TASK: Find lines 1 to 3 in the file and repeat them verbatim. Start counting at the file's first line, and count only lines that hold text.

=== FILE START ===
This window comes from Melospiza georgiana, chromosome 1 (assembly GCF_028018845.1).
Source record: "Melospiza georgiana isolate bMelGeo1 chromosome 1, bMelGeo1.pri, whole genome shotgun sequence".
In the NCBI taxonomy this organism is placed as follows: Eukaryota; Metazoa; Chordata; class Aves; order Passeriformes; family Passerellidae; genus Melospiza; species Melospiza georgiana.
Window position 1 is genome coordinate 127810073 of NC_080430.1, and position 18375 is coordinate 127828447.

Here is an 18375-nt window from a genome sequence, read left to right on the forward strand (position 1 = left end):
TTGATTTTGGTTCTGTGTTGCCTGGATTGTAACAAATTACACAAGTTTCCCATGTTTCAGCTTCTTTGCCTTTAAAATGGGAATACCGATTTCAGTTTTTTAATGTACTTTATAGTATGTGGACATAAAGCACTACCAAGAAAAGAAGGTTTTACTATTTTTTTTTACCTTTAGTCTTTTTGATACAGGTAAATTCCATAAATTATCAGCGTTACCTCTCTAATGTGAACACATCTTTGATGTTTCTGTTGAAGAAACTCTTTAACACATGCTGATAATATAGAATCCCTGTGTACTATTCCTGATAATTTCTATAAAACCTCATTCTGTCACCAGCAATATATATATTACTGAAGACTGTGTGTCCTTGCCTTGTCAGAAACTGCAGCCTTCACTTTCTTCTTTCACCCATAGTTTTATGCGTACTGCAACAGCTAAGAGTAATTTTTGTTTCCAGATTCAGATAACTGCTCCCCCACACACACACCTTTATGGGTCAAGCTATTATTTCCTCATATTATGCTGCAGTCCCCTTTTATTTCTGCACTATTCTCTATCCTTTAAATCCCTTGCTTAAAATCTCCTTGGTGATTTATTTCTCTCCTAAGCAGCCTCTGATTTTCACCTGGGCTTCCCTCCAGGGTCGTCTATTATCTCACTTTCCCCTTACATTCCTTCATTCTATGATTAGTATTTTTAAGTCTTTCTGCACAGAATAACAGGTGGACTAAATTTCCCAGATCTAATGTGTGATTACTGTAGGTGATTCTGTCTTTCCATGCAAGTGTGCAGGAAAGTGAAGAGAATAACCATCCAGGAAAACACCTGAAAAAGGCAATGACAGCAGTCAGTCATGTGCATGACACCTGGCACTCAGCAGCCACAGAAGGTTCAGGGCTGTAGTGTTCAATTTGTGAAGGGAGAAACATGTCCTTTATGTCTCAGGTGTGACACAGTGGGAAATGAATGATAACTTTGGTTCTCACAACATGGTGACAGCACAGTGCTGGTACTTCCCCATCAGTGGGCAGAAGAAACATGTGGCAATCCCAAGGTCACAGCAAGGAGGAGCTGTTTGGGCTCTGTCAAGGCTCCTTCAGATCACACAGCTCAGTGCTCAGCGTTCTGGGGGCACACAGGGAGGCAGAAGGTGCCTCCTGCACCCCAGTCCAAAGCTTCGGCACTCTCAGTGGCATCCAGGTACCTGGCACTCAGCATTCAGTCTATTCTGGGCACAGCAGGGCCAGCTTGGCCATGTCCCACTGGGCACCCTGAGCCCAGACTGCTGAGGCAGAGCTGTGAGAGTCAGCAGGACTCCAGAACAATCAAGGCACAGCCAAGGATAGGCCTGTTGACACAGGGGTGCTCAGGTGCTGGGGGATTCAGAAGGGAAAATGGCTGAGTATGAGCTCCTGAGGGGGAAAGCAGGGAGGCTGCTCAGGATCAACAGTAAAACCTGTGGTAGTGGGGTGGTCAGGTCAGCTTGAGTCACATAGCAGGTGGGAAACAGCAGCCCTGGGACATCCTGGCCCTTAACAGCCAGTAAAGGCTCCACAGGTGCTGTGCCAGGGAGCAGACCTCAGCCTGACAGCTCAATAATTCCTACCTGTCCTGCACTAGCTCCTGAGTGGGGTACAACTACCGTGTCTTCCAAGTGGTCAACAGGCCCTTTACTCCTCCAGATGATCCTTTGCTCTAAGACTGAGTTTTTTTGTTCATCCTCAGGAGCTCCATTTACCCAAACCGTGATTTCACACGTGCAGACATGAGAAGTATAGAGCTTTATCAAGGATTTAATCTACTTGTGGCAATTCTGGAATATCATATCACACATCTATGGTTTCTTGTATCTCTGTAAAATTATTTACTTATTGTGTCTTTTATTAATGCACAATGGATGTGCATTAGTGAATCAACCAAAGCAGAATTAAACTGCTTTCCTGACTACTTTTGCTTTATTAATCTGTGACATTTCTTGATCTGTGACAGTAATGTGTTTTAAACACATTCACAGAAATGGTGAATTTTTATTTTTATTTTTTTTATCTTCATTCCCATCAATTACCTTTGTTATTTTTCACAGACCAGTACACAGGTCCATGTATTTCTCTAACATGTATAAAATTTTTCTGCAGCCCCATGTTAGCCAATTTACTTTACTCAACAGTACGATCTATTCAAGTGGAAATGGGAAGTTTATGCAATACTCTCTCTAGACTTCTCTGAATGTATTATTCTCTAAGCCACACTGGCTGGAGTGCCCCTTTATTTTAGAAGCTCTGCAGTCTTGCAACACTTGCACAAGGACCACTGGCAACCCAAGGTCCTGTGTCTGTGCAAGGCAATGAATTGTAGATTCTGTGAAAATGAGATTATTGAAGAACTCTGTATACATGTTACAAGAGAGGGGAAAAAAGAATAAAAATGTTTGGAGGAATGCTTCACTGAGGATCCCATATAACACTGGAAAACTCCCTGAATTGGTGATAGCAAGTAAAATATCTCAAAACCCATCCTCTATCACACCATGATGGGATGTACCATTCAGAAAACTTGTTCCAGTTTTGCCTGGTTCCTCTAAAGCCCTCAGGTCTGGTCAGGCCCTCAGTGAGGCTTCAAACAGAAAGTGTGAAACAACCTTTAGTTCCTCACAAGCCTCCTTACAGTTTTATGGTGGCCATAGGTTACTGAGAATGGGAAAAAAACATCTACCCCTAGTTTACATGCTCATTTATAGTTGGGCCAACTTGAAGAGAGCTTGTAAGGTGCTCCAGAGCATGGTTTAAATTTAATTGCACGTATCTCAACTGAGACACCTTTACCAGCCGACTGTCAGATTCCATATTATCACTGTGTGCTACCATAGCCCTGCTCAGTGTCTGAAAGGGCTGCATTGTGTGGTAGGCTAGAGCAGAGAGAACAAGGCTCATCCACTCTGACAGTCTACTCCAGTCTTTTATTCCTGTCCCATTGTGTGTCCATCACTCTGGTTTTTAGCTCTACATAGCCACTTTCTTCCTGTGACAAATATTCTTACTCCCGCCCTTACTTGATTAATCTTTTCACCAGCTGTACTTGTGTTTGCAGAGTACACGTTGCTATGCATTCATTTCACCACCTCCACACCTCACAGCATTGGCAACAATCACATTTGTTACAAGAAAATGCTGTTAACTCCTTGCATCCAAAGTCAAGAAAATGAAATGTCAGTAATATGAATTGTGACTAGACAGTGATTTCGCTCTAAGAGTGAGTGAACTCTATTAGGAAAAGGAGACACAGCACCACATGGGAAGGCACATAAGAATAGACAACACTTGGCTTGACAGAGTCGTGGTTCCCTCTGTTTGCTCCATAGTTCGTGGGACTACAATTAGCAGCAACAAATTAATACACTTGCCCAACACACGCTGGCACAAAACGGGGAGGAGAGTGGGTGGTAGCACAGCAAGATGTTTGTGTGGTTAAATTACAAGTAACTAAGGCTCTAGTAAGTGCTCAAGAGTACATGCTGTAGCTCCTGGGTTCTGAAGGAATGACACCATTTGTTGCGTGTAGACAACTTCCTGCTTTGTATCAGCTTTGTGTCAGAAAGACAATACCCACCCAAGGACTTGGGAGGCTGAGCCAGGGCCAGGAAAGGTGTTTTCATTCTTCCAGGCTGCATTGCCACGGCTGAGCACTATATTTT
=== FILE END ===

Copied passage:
This window comes from Melospiza georgiana, chromosome 1 (assembly GCF_028018845.1).
Source record: "Melospiza georgiana isolate bMelGeo1 chromosome 1, bMelGeo1.pri, whole genome shotgun sequence".
In the NCBI taxonomy this organism is placed as follows: Eukaryota; Metazoa; Chordata; class Aves; order Passeriformes; family Passerellidae; genus Melospiza; species Melospiza georgiana.